The Australian: Iran’s historic ambitions to be the dominant regional power mean it will not be dissuaded from its long-
term goal of nuclear weapons, creating the prospect of an eventual showdown with the US and its allies. That is the view of US Deputy Secretary of State Richard Armitage, who also says the Iranian ambition to be the world centre for Shia Muslims is driving its “dangerous game” in neighbouring Iraq.
Roy Eccleston, Washington correspondent
IRAN’S historic ambitions to be the dominant regional power mean it will not be dissuaded from its long-term goal of nuclear weapons, creating the prospect of an eventual showdown with the US and its allies.
That is the view of US Deputy Secretary of State Richard Armitage, who also says the Iranian ambition to be the world centre for Shia Muslims is driving its “dangerous game” in neighbouring Iraq.
Mr Armitage made the comments on US television in a pessimistic assessment of the prospects for Iran, which has agreed with European nations to suspend the nuclear enrichment program it insists is for power generation only.
“I don’t believe in the long run the Iranians will be dissuaded from this program and we’re going to have to consider all our options with our friends and allies,” he said.
In an insight into the Bush administration’s thinking on one of the most potentially difficult foreign policy problems the US will face in the next four years, Mr Armitage argued that a historical perspective was vital to understanding the Iranian psyche.
Mr Armitage has resigned as the State Department No2, but will remain until early next year.
He said he had served as an adviser to the Shah of Iran’s special forces soldiers before the revolution in 1978-79.
“I believe that Iranians, who are perfectly congenial and wonderful one-on-one, in a group are quite ethnocentric, nationalistic and indeed hegemonistic,” he said. “They think they’re still at the time of Xerxes and Persepolis (a reference to the Persian king from 485BC to 465BC and his capital).
“I think it’s not for nothing they call it the Persian Gulf and not the Arabian Gulf.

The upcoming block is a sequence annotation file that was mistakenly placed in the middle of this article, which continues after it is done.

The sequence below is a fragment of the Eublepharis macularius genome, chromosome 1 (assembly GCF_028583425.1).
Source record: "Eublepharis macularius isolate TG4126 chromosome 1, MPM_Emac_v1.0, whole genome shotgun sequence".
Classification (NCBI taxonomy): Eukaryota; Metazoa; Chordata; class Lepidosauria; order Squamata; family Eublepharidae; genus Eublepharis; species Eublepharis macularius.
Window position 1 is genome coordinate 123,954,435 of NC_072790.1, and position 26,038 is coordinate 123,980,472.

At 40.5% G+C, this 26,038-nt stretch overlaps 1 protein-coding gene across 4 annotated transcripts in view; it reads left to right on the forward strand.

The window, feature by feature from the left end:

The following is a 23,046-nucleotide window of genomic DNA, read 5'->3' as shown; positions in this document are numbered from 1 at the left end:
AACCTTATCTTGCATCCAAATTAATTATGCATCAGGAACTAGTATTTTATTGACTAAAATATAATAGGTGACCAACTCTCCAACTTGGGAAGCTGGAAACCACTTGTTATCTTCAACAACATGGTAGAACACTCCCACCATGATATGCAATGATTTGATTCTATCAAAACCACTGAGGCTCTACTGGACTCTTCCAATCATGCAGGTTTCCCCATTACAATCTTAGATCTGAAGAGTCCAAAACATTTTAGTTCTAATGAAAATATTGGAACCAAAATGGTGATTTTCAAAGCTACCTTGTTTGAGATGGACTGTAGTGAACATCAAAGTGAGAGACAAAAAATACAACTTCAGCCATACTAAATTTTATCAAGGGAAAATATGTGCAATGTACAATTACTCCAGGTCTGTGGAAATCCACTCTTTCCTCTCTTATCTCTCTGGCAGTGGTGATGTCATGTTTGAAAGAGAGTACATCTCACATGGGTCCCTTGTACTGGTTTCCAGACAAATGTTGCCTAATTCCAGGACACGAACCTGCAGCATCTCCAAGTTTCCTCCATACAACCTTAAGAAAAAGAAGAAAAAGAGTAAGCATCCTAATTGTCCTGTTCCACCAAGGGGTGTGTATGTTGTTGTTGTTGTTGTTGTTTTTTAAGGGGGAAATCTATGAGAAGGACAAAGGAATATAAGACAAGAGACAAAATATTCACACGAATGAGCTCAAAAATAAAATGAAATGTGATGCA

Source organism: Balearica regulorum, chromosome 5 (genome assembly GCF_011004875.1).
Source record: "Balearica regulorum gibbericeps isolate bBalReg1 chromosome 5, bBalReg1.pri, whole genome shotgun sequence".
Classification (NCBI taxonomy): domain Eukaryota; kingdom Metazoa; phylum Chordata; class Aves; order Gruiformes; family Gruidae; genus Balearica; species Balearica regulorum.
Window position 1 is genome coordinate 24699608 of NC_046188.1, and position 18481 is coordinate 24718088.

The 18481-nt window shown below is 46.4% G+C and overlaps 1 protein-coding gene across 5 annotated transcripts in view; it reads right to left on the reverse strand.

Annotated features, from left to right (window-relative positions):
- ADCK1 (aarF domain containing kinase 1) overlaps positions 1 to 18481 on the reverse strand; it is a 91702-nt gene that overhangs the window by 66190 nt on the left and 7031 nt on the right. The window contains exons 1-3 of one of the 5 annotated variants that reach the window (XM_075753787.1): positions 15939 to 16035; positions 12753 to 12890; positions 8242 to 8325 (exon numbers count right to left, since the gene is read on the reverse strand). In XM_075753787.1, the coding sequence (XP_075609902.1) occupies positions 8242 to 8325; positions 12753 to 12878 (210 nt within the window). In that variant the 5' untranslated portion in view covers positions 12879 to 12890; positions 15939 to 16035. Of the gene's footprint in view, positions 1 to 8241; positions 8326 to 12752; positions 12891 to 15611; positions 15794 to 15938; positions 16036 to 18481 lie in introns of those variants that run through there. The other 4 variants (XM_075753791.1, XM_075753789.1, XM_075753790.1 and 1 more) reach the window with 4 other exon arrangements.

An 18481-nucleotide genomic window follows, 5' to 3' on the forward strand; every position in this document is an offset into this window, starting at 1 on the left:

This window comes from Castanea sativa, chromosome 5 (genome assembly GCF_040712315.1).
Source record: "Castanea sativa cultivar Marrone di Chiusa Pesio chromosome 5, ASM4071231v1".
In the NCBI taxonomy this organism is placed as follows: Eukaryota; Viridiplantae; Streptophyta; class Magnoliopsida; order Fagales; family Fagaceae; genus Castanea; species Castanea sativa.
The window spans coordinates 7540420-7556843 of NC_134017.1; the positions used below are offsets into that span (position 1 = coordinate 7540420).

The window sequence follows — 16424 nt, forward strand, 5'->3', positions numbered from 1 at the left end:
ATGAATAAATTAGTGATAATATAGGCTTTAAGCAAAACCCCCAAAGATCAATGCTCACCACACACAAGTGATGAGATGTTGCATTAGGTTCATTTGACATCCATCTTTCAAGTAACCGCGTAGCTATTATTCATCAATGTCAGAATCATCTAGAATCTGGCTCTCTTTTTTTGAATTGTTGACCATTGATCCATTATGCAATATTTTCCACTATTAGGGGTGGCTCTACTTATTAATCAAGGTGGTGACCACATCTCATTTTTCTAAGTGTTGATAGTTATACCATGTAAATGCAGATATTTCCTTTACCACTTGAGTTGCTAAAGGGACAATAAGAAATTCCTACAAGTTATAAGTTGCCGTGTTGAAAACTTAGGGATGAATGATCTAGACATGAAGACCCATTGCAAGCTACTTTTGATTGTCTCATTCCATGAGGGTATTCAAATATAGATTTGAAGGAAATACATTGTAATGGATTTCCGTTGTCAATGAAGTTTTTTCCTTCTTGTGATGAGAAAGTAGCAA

“So I think that they have, in the minds of the Iranian leadership, a great desire to be a much bigger player in the region.”
The political reform movement in Iran gave little hope of a different outlook, he said. “I think the reform movement is misnamed. I think there are some who wanted a little more breathing room in their own life, but if you assume the reform movement is one that would eschew nuclear weapons and does not hold the same dreams of glory for Iran, I think you’d be wrong.”
Asked if the use of force was the last resort with Iran, Mr Armitage said it would be irresponsible to discuss that publicly, but said the standard US statement was that “all options are on the table”.
Iran should take notice of Libya’s Muammar Gaddafi, who had given up his ambitions for weapons of mass destruction, saying it had brought him more headaches than benefits, he said.
Iran’s ambition to be the world centre of the Shia Muslim religion was largely behind its efforts to influence Iraq’s politics, he said.
“In terms of Iraq, they’re playing a very dangerous game. They’re using money, primarily, and in some cases, weapons, to try to subvert the south, the southern part – the Shia part of Iraq.
“They’re trying to buy influence. I think ultimately they will fail in this, but they’re playing a very dangerous game. I think Iran wants to have an Iraq that certainly is no threat to them, but moreover, aids them in their ability to become the, sort of the – what would you say? – world centre for Shia.”